Concrete plans on a revised electricity subsidy must offer immediate relief to the struggling households to make it possible to run income-generation activities at home, so as to change the situation where ordinary families in RDP houses cannot even simultaneously connect a kettle, a stove and an iron due to low wattage.
Another goal that must be explained is how politicians plan to implement the internationally recognised norms and standards of 50 kilolitres of free water per household, improve access by reducing distance to water sources, ensure affordable prices through implementing a billing system that is not driven by making profit, provide subsidies to households, terminate arbitrary cut-offs in poor households because of their inability to pay for water, and ensure the portability of water supply.
These must be accompanied by regular maintenance of infrastructure, the recovery and recycling of waste water in the face of water shortages. Water cut-offs and drip systems have dire consequences for the health and quality of life of the majority people, leaving poor communities vulnerable and undermining the fundamental concept of water as a human right.
Lastly, with the Stats SA’s General Household Survey telling us over 20% of South Africans are going to bed hungry, food security in this election can’t be understood in isolation from other developmental questions such as social protection, sources of income, rural and urban development, changing household structures, health, access to land, water and inputs, retail markets, or education and nutritional knowledge.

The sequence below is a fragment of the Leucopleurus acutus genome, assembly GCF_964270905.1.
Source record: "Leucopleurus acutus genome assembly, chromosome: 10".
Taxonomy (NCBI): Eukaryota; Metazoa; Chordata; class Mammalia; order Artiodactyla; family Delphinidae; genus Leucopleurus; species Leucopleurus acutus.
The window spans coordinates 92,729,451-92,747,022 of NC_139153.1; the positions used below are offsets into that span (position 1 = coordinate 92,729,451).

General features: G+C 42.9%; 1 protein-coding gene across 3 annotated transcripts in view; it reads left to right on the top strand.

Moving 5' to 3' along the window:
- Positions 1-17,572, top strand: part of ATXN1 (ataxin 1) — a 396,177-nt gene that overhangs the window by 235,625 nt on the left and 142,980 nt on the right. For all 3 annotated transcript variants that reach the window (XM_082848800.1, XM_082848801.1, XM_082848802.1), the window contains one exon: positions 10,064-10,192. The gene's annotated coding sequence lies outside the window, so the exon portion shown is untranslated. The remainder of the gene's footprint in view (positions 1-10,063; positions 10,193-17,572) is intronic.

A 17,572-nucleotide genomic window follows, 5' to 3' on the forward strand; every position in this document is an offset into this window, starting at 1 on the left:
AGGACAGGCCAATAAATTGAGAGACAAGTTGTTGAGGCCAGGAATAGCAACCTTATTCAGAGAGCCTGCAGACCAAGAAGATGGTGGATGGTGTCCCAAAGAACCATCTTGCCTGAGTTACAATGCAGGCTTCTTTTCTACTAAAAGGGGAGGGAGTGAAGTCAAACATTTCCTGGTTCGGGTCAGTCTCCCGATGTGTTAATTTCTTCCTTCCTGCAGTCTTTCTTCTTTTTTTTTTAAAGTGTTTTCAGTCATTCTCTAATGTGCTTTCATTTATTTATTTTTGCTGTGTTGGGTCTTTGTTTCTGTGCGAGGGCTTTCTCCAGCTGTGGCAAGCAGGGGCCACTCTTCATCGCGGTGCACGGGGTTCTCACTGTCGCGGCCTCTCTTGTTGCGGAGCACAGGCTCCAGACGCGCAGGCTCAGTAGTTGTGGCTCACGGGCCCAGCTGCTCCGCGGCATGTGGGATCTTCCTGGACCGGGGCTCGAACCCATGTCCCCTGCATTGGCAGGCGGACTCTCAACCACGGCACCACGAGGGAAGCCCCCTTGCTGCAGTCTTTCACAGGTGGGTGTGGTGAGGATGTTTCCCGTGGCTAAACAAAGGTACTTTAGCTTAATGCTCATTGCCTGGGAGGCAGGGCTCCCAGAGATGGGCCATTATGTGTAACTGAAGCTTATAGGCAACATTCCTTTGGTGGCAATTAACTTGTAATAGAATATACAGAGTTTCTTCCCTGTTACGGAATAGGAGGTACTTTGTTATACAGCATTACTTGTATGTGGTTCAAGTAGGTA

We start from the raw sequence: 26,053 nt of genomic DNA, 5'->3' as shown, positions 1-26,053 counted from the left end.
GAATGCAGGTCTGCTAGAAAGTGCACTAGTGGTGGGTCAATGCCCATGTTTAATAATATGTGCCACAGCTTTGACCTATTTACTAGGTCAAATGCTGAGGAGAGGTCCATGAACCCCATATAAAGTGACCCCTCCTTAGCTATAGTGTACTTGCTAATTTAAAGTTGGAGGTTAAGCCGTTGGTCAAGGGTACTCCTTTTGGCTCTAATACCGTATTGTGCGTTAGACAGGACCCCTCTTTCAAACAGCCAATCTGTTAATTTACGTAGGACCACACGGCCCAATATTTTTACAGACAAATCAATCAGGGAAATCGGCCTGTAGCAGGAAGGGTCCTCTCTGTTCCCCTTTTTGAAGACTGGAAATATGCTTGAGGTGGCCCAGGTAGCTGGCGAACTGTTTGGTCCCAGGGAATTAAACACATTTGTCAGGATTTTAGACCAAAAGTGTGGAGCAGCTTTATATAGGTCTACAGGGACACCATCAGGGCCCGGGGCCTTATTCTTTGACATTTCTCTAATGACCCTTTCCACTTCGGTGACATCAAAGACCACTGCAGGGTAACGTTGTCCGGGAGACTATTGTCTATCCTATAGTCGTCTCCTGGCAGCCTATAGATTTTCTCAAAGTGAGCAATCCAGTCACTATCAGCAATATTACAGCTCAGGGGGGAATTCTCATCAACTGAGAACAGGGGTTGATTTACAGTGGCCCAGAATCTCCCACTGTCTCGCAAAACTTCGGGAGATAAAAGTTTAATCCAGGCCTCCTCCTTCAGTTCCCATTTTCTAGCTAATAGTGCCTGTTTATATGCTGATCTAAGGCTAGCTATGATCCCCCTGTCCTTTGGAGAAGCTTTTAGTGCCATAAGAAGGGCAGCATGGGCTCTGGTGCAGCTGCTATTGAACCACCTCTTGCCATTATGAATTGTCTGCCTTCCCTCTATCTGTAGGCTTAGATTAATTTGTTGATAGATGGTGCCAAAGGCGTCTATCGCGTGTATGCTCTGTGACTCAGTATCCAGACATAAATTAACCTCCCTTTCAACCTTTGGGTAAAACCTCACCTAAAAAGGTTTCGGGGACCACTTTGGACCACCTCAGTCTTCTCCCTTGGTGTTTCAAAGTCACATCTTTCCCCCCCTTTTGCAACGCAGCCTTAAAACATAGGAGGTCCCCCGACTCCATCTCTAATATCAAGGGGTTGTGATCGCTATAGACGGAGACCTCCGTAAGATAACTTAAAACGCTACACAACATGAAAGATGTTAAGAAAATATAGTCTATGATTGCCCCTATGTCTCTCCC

For example, there is policy space in our local government to advocate for active municipal intervention to ensure household food security; including school nutrition programmes, baby formula supplies in clinics, food banks, municipal commonages, food gardens, local markets, market garden subsidies and relief food parcels.
In the absence of details, we risk being left sensing election promises will be vaguer and less ambitious than those made in the previous elections and by-elections. Omitting references to specific commitments to achieve basic norms and standards will lower performance expectations. With specificity comes more measurability, and with it more accountability every year in the next five years in office.
* Nyembezi is a human rights activist and policy analyst
Cape Times